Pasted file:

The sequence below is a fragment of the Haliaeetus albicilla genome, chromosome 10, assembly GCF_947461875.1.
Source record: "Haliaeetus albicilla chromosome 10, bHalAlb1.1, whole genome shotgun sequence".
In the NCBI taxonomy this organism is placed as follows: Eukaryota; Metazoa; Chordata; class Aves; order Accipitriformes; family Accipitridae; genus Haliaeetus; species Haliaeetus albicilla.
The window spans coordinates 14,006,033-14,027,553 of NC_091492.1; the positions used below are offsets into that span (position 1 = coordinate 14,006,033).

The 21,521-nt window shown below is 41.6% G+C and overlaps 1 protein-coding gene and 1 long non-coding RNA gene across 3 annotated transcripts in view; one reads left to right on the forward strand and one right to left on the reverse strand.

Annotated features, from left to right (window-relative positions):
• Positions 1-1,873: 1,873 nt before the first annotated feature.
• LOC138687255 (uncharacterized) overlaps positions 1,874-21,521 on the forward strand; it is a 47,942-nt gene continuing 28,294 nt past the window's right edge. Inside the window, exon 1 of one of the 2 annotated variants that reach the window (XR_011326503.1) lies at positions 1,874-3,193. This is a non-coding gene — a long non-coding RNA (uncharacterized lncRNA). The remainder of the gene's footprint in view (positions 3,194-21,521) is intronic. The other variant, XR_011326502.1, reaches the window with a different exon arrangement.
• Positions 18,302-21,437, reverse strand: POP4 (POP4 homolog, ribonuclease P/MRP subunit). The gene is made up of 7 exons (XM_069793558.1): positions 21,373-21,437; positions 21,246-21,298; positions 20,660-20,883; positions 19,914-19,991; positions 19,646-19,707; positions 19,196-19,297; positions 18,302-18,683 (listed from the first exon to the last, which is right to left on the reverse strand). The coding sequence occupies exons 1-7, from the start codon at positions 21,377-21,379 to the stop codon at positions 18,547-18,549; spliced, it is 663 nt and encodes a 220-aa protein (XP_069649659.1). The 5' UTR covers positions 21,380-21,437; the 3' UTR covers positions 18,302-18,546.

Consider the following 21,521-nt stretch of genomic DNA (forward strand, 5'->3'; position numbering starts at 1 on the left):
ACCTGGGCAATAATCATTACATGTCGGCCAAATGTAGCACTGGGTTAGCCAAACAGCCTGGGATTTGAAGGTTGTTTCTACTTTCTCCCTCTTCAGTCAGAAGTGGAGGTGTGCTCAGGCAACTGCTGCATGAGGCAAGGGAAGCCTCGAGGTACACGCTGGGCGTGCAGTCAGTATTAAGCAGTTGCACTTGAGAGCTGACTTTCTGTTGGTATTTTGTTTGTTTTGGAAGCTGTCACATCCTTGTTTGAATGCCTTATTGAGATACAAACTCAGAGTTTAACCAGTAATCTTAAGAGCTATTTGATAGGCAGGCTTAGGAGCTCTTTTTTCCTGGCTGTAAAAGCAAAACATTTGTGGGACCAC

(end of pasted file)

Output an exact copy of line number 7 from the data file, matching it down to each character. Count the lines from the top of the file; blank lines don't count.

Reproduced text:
• Positions 1-1,873: 1,873 nt before the first annotated feature.